Die letzten 5 Focus-News des innovations-reports im Überblick:

Im Focus: Can we see monkeys from space? Emerging technologies to map biodiversity

An international team of scientists has proposed a new multi-disciplinary approach in which an array of new technologies will allow us to map biodiversity and the risks that wildlife is facing at the scale of whole landscapes. The findings are published in Nature Ecology and Evolution. This international research is led by the Kunming Institute of Zoology from China, University of East Anglia, University of Leicester and the Leibniz Institute for Zoo and Wildlife Research.

Using a combination of satellite and ground data, the team proposes that it is now possible to map biodiversity with an accuracy that has not been previously...

Im Focus: Climate satellite: Tracking methane with robust laser technology

Heatwaves in the Arctic, longer periods of vegetation in Europe, severe floods in West Africa – starting in 2021, scientists want to explore the emissions of the greenhouse gas methane with the German-French satellite MERLIN. This is made possible by a new robust laser system of the Fraunhofer Institute for Laser Technology ILT in Aachen, which achieves unprecedented measurement accuracy.

Methane is primarily the result of the decomposition of organic matter. The gas has a 25 times greater warming potential than carbon dioxide, but is not as...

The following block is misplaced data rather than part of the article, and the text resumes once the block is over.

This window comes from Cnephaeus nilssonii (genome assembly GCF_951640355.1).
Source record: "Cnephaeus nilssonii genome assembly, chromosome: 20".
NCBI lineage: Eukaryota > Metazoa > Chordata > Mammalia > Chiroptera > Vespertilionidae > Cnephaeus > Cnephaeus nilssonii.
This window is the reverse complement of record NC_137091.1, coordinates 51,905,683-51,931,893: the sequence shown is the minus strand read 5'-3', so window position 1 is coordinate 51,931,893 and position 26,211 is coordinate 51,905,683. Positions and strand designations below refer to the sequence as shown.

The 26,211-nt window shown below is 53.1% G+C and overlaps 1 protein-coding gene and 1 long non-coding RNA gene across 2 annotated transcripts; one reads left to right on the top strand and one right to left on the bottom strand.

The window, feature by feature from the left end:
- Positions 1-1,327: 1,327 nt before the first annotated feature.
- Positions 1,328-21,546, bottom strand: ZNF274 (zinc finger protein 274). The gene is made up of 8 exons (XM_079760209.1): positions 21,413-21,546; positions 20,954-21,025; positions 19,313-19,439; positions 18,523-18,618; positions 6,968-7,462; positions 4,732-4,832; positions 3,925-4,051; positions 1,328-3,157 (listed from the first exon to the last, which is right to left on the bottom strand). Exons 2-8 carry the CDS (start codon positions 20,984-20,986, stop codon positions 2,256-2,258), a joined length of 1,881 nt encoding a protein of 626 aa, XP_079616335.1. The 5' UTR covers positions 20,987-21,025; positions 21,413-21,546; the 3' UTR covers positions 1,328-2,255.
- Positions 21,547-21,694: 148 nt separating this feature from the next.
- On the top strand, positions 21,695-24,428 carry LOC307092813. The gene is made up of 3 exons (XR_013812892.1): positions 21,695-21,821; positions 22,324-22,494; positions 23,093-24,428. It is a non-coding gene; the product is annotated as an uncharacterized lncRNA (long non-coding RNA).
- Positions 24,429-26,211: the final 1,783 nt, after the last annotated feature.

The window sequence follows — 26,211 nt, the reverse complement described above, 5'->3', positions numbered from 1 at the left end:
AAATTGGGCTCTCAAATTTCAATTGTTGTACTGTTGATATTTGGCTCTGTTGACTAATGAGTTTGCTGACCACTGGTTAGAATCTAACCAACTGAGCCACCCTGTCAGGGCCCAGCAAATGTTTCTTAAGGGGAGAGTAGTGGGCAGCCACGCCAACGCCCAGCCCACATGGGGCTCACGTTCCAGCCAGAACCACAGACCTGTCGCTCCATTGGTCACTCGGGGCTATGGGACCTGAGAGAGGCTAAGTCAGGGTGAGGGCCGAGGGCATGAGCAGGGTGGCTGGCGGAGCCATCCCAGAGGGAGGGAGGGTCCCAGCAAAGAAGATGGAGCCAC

Im Focus: How protons move through a fuel cell

Hydrogen is regarded as the energy source of the future: It is produced with solar power and can be used to generate heat and electricity in fuel cells. Empa researchers have now succeeded in decoding the movement of hydrogen ions in crystals – a key step towards more efficient energy conversion in the hydrogen industry of tomorrow.

As charge carriers, electrons and ions play the leading role in electrochemical energy storage devices and converters such as batteries and fuel cells. Proton...

Im Focus: A unique data centre for cosmological simulations

Scientists from the Excellence Cluster Universe at the Ludwig-Maximilians-Universität Munich have establised "Cosmowebportal", a unique data centre for cosmological simulations located at the Leibniz Supercomputing Centre (LRZ) of the Bavarian Academy of Sciences. The complete results of a series of large hydrodynamical cosmological simulations are available, with data volumes typically exceeding several hundred terabytes. Scientists worldwide can interactively explore these complex simulations via a web interface and directly access the results.

With current telescopes, scientists can observe our Universe’s galaxies and galaxy clusters and their distribution along an invisible cosmic web. From the...

Im Focus: Scientists develop molecular thermometer for contactless measurement using infrared light

Temperature measurements possible even on the smallest scale / Molecular ruby for use in material sciences, biology, and medicine

Chemists at Johannes Gutenberg University Mainz (JGU) in cooperation with researchers of the German Federal Institute for Materials Research and Testing (BAM)...

All Focus news of the innovation-report >>>

Anzeige

Anzeige

Event News

Plants are networkers

19.06.2017 | Event News

Digital Survival Training for Executives

13.06.2017 | Event News

Global Learning Council Summit 2017

13.06.2017 | Event News

 
Latest News

Study shines light on brain cells that coordinate movement

26.06.2017 | Life Sciences

Smooth propagation of spin waves using gold

26.06.2017 | Physics and Astronomy

Switchable DNA mini-machines store information

26.06.2017 | Information Technology

VideoLinks
B2B-VideoLinks
More VideoLinks >>>